Bygone news: 18 May 1917 – The Macclesfield Times

Roll of Honour; News from the Front; Local News; Announcements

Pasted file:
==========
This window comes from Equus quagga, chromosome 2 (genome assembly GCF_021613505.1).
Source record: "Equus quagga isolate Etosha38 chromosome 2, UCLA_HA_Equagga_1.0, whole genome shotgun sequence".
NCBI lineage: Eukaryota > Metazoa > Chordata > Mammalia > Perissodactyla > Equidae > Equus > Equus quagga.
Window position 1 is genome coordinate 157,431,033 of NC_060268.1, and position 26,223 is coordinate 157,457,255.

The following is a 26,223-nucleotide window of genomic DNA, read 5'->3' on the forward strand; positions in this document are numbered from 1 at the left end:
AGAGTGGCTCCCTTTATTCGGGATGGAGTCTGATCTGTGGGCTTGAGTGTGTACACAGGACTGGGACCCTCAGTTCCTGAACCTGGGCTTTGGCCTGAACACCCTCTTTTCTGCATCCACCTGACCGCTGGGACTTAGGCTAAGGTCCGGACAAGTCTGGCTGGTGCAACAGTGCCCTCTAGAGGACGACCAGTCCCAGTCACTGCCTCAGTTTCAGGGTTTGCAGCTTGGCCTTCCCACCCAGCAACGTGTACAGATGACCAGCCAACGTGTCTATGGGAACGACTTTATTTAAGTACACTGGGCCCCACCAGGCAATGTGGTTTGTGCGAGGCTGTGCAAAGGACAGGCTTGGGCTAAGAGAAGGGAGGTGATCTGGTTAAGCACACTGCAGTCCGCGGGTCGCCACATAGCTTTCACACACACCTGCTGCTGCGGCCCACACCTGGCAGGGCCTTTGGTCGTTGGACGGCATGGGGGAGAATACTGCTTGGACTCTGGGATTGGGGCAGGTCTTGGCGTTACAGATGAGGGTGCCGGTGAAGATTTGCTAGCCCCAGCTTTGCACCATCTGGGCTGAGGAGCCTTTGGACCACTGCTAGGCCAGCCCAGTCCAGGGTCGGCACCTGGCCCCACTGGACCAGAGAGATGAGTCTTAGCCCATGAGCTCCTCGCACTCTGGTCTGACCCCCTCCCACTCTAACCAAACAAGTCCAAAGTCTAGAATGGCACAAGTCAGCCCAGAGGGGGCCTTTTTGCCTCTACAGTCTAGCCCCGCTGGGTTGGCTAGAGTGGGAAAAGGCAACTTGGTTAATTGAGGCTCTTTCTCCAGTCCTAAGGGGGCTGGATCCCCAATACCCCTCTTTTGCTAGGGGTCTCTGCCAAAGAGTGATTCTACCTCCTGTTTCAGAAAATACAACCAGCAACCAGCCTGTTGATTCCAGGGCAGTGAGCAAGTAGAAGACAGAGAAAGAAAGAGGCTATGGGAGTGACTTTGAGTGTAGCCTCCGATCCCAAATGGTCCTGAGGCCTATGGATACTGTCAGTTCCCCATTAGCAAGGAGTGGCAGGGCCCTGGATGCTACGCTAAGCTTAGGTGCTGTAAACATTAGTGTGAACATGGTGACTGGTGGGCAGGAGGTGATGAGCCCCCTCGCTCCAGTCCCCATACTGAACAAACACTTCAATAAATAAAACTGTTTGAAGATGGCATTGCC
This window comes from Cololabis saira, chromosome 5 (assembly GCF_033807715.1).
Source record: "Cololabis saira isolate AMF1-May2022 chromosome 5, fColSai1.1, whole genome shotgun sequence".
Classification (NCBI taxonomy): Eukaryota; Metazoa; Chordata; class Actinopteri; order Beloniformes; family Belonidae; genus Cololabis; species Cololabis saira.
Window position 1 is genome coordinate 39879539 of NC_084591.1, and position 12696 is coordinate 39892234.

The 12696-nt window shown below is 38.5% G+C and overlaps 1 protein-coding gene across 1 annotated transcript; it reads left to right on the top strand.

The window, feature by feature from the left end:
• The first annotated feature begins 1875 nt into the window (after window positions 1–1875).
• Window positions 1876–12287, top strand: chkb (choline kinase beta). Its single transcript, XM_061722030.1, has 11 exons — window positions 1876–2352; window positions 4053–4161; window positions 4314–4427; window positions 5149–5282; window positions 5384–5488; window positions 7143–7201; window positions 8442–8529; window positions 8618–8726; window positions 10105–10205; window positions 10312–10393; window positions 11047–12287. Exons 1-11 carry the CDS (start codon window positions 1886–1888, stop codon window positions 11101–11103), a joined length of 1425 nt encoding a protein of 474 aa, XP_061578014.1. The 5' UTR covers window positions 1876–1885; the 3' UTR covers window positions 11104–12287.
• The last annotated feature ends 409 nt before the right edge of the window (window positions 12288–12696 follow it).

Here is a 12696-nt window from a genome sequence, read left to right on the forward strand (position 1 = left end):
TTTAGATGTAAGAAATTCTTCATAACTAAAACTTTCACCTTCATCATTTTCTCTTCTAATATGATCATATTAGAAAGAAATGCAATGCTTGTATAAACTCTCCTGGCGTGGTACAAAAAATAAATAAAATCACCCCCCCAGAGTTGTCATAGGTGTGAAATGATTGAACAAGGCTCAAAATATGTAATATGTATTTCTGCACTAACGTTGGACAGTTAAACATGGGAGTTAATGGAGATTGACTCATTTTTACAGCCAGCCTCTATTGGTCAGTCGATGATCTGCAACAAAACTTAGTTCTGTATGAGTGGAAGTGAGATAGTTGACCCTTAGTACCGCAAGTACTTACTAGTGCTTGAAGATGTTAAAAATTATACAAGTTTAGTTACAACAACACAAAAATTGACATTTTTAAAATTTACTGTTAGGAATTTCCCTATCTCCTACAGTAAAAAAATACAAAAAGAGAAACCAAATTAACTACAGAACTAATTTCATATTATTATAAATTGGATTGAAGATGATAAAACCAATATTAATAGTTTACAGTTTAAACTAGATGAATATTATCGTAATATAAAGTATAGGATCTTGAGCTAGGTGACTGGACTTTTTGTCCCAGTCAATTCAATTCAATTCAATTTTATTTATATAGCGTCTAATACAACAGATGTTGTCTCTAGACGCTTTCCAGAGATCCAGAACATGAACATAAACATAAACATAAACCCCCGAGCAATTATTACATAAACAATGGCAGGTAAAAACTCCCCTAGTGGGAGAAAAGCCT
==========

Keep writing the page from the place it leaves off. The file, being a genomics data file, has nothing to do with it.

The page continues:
Mrs McKay, of 214 Bond St, Macclesfield, and formerly of 41 Hollins Rd, a lady who has sacrificed much for the cause of King and country, has this week suffered another bereavement, her son, Company Quartermaster Sergt Charles McKay, Cheshire Regt, having died of wounds received in action in France. Two of his brothers had previously been killed in the war – Sergt Herbert McKay, 2nd Batt Ches Regt, in May 1915, and Second-Lieut Ernest McKay, 1/7th Batt Ches Regt in September 1915… The painful intelligence was conveyed by the Rev J B Simpson (chaplain) int he following letter, written from France on May 11th… I am… writing as chaplain of the 21st casualty clearing station… we laid him to rest as decently and reverently as we could. He was wounded last night – a gunshot wound in the left leg. He was brought down here very early this morning and died soon after getting here… Twenty-nine years of age, the deceased soldier was the son of the late Lieutenant and Quartermaster Robert McKay and of Mrs McKay. He was born at Chester, where his father was then stationed, his parents removing to Macclesfield about 23 years ago. CQMS McKay received his education at the Modern School and as a lad was connected with the choir of the Parish Church, being the leading boy soprano. Later he developed a good tenor voice… He enlisted in the Cheshire Regt when in his teens as a drummer and rose to the rank of Drum-Major. At the outbreak of war he was in India with a couple of his brothers, who were also in the Cheshires, and two of them sailed for France almost immediately, arriving at Plymouth on December 24th 1914. Fred, the elder brother, was left behind for a time in India, and Charles and Herbert, upon coming to England, were drafted out to France… Mrs McKay’s is the only instance [thus far, in Macclesfield] of three sons having fallen in action, but there are several families who have suffered double bereavements. Mr and Mrs P Lafferty, of Dale Brow Cottage, Prestbury, have lost three sons during the present struggle.